The First Spark of Internet Business
During my senior year at the University of Memphis, I was very heavily invested in my studies in psychology, and I really wanted to finish college in 4 years. So, I began to hack my way through college by signing up for the highest number of hours I could, by taking research hours. I spent many nights during this time going over to my mentor’s house and helping him with his dissertation on Mood and Multitasking.
During my research with emotions, I also got some exposure to learning and intelligent tutoring systems which were being built at the FedEx Institute of Technology at the U of M. These tutoring systems were fascinating and these robots can teach even complex subjects like Physics.
One night, during our long working nights at my mentor’s house, I suddenly came to a realization. I looked at my mentor and said, “Hey Brent, what if we were to make a chess tutor?! I already know all the stuff to be taught to the chess students and you know how these tutors work.” At first, my mentor just looked at me like I was crazy. I also had a feeling my idea was a little nonviable. But then he said, “You know, that’s actually not a bad idea now that I come to think of it.”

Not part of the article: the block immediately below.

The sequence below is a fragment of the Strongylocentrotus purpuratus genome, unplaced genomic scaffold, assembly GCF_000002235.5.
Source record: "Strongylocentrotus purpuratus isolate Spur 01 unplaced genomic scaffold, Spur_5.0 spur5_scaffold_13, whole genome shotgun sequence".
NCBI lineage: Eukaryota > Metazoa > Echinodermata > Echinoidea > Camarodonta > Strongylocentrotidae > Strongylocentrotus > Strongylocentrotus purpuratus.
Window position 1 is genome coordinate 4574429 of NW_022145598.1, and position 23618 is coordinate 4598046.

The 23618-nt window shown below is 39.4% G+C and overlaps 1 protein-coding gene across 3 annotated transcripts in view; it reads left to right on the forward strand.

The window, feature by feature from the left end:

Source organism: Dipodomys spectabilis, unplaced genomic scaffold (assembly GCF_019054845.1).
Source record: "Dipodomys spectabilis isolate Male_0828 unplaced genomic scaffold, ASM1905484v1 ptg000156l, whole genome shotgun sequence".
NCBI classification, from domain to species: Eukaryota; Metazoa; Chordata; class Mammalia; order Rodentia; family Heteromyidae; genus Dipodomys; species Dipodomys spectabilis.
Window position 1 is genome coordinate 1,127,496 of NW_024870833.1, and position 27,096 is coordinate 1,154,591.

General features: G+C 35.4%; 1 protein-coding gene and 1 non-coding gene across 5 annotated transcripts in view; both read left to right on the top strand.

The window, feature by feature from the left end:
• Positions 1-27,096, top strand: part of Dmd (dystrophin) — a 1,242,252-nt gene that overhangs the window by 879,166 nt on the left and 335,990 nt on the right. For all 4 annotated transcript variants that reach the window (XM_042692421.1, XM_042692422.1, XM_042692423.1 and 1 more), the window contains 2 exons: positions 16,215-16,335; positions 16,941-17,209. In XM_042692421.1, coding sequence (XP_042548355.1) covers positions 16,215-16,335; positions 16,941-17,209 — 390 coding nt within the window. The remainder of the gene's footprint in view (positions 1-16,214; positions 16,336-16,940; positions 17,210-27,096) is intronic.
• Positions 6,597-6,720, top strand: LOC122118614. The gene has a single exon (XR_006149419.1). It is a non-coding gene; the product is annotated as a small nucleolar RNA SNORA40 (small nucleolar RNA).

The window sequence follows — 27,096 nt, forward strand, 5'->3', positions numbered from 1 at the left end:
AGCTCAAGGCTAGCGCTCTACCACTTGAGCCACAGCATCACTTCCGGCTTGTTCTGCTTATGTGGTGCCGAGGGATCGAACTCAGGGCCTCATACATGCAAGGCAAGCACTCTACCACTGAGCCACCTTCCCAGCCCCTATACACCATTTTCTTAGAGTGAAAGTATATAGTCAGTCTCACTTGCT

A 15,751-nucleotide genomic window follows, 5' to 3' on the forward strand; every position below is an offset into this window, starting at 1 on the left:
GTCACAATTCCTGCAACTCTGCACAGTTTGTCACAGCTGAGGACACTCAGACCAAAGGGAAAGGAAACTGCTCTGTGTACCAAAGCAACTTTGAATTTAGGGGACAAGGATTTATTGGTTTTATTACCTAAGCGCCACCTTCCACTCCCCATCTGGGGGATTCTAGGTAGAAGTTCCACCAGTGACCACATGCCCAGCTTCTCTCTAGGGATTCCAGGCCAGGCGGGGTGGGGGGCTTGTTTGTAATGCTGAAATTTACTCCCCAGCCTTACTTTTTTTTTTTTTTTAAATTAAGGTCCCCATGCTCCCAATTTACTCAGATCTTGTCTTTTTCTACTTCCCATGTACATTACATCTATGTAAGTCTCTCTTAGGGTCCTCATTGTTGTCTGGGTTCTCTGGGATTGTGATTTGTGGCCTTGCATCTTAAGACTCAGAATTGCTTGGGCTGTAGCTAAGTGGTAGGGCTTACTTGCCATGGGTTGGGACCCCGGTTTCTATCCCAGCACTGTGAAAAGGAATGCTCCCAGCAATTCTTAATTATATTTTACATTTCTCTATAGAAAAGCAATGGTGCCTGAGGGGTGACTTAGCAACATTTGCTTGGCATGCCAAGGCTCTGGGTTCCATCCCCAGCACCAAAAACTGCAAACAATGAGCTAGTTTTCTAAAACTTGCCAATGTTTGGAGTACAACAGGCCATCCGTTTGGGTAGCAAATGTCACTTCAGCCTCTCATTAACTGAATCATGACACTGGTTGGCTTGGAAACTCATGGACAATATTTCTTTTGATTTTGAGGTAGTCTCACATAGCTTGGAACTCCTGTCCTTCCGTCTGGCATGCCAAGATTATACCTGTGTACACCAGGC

And that was the start of my first shot at software. I was going to be the content writer for this chess tutor, while Brent would be dealing with all the coding and project management. We did a lot for this project, including asking the school for money and even getting sponsored. But unfortunately, the project fell through because we were unable to find a coder skilled enough to be able to code and merge a chess engine with AutoTutor Lite, which was the tutoring system we were going to use. We even did pre-marketing for this upcoming product launch by surveying all chess coaches across the U.S. But, nothing came of this project.